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Print version ISSN 1984-4670
Zoologia (Curitiba, Impr.) vol.28 no.1 Curitiba Feb. 2011
TAXONOMY AND NOMENCLATURE
Aglaenita (Hemiptera: Cicadellidae: Neocoelidiinae): a new species from Brazil
Ana Paula Marques-Costa
Laboratório de Entomologia, Departamento de Biologia, Universidade Federal de Sergipe. Avenida Marechal Rondon, Jardim Rosa Elze, 49100-000 São Cristóvão, SE, Brazil. E-mail: email@example.com
Aglaenita Spinola, 1850 comprises fourteen species, all occurring in Brazil, including a new species, A. hambletoni sp. nov., which is described herein. The genus is close to Biza Walker, 1858 and Megacoelidia Kramer & Linnavuori, 1959. Aglaenita hambletoni sp. nov. can be distinguished from other Aglaenita species mainly by the characters of male genitalia, especially by the pygofer bearing an apical bifurcated process, the branches of the process pointed and sclerotized, the upper branch longer than the lower, tooth-like one; and by the aedeagus without processes and with the ventral margin without teeth. The diagnosis of the genus and the known geographical distribution of its species are also given.
Key words: Geographical distribution; leafhoppers; neocoelidiines; new species; taxonomy.
Neocoelidiinae comprises 169 valid species in 32 genera (MARQUES-COSTA & CAVICHIOLI 2009a, b). The subfamily is mainly Neotropical, with only four genera recorded from the Nearctic Region: Coelella DeLong, 1953, Neocoelidia Gillette & Baker, 1895, Cocoelidia DeLong, 1953, and Neocoelidiana DeLong, 1953 (NIELSON & KNIGHT 2000).
Aglaenita was described by SPINOLA (1850a, b), who designated Aglenita [sic] bipunctata Spinola, 1850, as the type-species. According to the label, the type-locality of this type is "Brésil, Cayenne". SPINOLA (1850a, b) spelled the genus name in two different ways: Aglaenita and Aglenita. Latter, CAVICHIOLI (1999) re-described the genus and discussed the double spelling of the generic name, which had been questioned by OMAN et al. (1990). Following the rules of the International Code of Zoological Nomenclature (ICZN 1999), the correct spelling is the original one (Aglaenita), used in the manuscript of SPINOLA (1850a). In the same article, CAVICHIOLI (1999) transferred Aglaenita to the Neocoelidiinae. The taxonomic position of the genus, before CAVICHIOLI (1999), had been either uncertain (EVANS 1947) or the genus was included in the Idiocerinae (METCALF 1966).
CHIAMOLERA & CAVICHIOLI (2003) included three species in Aglaenita: A. similis Chiamolera & Cavichioli, 2003, A. elegans Chiamolera & Cavichioli, 2003, and A. dubia Chiamolera & Cavichioli, 2003. They provided new geographical records for A. bipunctata. Later, MARQUES-COSTA & CAVICHIOLI (2006) described nine species in the genus and constructed a phylogenetic hypothesis for the included species, using cladistics. The cladistic analysis, based on morphological characters, had two species of Biza as outgroups. Aglaenita was recovered as a monophyletic genus based on the following synapomorphies: 1) surface of crown flattened; 2) lateral margins of crown, adjacent to compound eyes, slightly or moderately carinate; 3) crown median length approximately two-thirds of interocular width; and 4) ventral margin of aedeagus with teeth. However, some of these features vary within the genus. MARQUES-COSTA & CAVICHIOLI (2006) also provided an identification key to the species of Aglaenita and described the female of A. elegans for the first time.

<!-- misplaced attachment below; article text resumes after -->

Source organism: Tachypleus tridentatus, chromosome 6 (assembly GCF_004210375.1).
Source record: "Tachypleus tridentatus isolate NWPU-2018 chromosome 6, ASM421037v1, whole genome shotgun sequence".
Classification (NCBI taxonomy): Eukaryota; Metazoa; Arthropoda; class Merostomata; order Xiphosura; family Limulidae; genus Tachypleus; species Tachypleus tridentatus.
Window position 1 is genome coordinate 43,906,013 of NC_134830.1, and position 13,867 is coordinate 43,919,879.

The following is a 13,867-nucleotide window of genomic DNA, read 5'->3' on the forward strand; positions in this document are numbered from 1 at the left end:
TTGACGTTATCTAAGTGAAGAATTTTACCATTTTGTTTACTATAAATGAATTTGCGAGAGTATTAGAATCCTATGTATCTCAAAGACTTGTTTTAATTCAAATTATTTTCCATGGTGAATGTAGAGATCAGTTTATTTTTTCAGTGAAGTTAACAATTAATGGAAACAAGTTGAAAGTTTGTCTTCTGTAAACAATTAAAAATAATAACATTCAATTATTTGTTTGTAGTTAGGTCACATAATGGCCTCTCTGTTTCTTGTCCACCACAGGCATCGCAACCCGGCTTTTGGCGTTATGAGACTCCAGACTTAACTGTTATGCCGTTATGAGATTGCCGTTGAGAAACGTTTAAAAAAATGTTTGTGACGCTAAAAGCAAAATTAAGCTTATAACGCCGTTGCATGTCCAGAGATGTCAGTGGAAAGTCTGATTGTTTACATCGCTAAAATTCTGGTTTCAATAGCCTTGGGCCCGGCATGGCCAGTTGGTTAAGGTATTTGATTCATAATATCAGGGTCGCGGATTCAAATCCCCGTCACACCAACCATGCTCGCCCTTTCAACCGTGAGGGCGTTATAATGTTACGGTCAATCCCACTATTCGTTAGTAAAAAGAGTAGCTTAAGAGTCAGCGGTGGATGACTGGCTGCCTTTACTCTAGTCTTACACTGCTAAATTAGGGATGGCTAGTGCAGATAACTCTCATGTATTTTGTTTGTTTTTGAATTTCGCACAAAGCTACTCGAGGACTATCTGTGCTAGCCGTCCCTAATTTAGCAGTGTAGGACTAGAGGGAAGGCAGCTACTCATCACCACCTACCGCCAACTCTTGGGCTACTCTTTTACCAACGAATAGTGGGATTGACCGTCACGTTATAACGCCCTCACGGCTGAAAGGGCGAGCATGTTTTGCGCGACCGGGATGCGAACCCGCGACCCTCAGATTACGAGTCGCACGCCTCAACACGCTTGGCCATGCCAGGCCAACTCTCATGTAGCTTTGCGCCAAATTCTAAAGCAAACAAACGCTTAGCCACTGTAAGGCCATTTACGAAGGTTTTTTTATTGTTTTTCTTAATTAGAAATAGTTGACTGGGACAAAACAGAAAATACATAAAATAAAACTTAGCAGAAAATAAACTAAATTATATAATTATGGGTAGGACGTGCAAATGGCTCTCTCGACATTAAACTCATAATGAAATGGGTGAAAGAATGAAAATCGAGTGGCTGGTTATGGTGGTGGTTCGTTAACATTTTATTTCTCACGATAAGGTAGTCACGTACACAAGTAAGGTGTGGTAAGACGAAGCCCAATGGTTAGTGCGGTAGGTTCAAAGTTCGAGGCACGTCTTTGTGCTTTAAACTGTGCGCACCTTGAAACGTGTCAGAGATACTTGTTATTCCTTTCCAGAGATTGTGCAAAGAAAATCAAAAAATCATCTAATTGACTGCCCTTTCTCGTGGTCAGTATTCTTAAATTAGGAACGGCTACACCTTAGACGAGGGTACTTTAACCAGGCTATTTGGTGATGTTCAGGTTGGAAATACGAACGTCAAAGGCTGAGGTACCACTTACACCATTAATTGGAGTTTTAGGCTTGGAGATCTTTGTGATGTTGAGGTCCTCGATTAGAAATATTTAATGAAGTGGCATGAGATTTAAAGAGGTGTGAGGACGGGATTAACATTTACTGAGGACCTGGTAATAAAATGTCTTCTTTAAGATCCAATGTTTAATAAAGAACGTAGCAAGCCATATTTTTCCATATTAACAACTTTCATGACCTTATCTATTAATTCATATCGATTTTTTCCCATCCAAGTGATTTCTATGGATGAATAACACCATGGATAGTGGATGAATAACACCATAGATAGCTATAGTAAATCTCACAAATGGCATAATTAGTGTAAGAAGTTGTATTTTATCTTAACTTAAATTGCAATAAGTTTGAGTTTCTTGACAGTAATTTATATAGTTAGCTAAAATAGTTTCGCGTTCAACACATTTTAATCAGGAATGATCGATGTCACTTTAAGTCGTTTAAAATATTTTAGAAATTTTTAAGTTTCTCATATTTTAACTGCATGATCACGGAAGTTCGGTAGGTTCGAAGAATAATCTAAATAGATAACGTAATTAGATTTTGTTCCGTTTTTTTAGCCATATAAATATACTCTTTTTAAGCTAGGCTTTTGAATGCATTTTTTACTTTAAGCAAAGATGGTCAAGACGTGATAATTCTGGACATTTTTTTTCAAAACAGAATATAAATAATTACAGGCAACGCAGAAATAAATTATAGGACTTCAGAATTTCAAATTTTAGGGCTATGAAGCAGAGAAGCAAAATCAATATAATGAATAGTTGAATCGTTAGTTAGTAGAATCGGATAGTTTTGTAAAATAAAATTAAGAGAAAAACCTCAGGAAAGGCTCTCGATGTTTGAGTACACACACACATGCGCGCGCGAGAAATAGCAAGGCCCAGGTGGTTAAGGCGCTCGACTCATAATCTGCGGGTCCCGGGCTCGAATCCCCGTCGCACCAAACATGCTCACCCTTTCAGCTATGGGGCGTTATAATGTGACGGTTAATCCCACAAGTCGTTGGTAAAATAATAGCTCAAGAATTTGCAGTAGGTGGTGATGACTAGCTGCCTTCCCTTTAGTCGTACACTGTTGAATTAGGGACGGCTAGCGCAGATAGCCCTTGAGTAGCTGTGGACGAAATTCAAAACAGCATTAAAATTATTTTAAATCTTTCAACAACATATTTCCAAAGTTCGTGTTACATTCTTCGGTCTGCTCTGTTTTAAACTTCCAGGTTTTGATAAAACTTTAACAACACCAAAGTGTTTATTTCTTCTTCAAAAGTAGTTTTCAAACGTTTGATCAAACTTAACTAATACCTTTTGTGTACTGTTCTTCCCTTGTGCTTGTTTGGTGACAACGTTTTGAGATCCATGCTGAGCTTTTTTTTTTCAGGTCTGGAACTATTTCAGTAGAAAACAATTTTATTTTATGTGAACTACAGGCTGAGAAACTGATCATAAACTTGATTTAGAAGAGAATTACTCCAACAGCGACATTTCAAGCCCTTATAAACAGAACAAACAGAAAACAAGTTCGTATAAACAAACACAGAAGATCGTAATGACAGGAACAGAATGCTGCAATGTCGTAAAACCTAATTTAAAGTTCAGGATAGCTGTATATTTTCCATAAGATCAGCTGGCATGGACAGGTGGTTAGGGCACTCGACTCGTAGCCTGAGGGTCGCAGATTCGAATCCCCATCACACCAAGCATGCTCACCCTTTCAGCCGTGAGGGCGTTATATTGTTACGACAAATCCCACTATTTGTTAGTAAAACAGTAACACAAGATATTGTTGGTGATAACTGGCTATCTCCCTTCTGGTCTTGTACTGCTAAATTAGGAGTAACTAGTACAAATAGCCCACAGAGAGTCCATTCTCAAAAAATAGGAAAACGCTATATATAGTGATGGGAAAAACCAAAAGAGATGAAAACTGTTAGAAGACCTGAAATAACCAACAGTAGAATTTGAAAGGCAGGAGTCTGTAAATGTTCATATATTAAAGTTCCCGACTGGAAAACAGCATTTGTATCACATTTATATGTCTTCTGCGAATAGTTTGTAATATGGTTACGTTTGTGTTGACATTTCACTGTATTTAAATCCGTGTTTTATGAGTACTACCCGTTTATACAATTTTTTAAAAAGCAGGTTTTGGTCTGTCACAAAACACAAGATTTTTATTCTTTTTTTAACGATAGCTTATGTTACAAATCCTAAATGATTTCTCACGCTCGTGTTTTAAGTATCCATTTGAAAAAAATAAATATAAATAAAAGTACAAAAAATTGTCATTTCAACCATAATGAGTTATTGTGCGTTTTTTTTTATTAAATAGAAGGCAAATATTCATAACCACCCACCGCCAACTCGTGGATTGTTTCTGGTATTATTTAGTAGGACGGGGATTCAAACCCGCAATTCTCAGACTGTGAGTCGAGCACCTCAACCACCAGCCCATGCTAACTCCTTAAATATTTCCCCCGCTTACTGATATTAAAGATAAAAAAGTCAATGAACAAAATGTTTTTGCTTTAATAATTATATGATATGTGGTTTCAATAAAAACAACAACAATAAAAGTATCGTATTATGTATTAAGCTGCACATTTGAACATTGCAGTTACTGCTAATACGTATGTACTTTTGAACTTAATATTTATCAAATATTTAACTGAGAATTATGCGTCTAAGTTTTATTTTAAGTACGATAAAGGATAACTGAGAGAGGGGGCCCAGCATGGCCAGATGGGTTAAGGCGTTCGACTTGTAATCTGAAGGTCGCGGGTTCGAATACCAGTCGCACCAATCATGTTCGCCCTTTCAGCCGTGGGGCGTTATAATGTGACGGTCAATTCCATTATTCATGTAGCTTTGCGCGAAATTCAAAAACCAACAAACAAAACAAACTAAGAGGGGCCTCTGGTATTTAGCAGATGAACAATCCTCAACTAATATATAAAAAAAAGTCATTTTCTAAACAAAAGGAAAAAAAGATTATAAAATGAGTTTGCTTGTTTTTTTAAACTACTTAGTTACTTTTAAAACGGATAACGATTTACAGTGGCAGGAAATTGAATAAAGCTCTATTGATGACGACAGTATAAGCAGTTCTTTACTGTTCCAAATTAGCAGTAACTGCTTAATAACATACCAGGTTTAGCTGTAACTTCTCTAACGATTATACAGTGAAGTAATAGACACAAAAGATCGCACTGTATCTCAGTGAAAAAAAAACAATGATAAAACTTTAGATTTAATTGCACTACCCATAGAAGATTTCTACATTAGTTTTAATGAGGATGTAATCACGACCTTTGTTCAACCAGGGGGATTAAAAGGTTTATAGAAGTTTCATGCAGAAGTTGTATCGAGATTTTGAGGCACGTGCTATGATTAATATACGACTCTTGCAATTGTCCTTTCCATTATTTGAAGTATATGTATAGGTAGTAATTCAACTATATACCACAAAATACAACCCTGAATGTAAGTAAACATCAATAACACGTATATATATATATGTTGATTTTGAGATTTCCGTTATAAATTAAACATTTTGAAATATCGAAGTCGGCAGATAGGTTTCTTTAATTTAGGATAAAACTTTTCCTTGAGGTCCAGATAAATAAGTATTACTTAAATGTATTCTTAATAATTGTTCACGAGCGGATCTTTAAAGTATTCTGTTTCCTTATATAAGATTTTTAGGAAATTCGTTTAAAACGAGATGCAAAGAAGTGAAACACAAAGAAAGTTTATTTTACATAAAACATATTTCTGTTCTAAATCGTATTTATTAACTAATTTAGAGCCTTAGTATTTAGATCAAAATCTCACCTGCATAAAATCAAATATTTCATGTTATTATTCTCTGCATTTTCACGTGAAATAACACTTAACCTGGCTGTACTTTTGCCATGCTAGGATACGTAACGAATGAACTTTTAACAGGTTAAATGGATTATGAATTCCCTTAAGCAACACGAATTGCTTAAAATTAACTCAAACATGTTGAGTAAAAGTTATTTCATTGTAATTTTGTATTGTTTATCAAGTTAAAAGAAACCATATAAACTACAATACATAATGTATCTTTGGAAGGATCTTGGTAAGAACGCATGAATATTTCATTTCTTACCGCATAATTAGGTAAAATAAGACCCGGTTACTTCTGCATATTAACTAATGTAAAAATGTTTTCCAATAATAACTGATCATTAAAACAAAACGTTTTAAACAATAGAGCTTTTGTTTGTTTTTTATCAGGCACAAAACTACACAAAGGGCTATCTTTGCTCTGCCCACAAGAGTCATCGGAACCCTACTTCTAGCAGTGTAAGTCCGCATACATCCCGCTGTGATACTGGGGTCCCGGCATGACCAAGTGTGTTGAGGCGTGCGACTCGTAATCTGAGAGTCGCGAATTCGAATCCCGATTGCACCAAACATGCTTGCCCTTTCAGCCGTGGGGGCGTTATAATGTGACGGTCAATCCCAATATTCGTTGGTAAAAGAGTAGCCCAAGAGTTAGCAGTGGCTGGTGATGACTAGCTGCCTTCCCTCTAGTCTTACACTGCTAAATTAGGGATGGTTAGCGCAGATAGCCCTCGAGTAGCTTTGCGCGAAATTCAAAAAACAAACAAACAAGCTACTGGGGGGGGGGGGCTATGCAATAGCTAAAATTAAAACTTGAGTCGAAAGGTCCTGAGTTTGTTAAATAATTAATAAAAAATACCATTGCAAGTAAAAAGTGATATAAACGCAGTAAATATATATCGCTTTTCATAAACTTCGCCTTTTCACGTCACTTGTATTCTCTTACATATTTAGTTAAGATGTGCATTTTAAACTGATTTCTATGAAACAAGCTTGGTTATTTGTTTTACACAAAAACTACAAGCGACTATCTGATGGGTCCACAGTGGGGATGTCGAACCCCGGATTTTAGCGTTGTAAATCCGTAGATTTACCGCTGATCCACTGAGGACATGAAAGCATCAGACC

Analysis of a specimen from the state of Minas Gerais (Brazil) deposited at the United States National Museum (USNM), Washington, D.C., revealed that it was an undescribed species of Aglaenita and also a new state record for the genus. In this contribution, I describe this new species, provide a diagnosis for the genus, and list the known geographical distribution of its species. The genus comprises now fourteen valid species (MARQUES-COSTA & CAVICHIOLI 2006), all of which occur in Brazil (Tab. I).
MATERIAL AND METHODS
For the analysis of the genital structures, the abdomen was removed and placed in hot 10% KOH, following OMAN (1949), with small modifications in heating time (decreased to about 3-5 minutes). Softened genitalia were washed for 5-10 minutes in hot water and placed on a concave slide with Johnson & Johnson® K-Y gel to maintain the desired position for the illustrations. Genitalia were washed in hot water to remove excess K-Y gel. Dissected structures were kept in microvials with glycerin, and pinned together with the specimen. The forewing was illustrated directly from the specimen, to avoid having to remove it from the holotype. Illustrations were made using a camera lucida attached to a Wild M3Z stereoscopic microscope. The smaller structures of the genitalia were drawn using a Zeiss compound microscope, also coupled with a camera lucida. The type was photographed using Automontage image-capturing computer software in conjunction with a Wild Photomicroscope M400 with a JVC digital camera KY-F70 attached.
The descriptive terminology follows primarily KRAMER (1964) and YOUNG (1968, 1977, 1986), except for terms pertaining the head structures, which follow HAMILTON (1981); and the wing venation, which follow COMSTOCK & NEEDHAM (1898, 1899) and OMAN (1949). Information given within square brackets, corresponds to personal observations or additional data that are not present on the specimen labels.
Aglaenita Spinola, 1850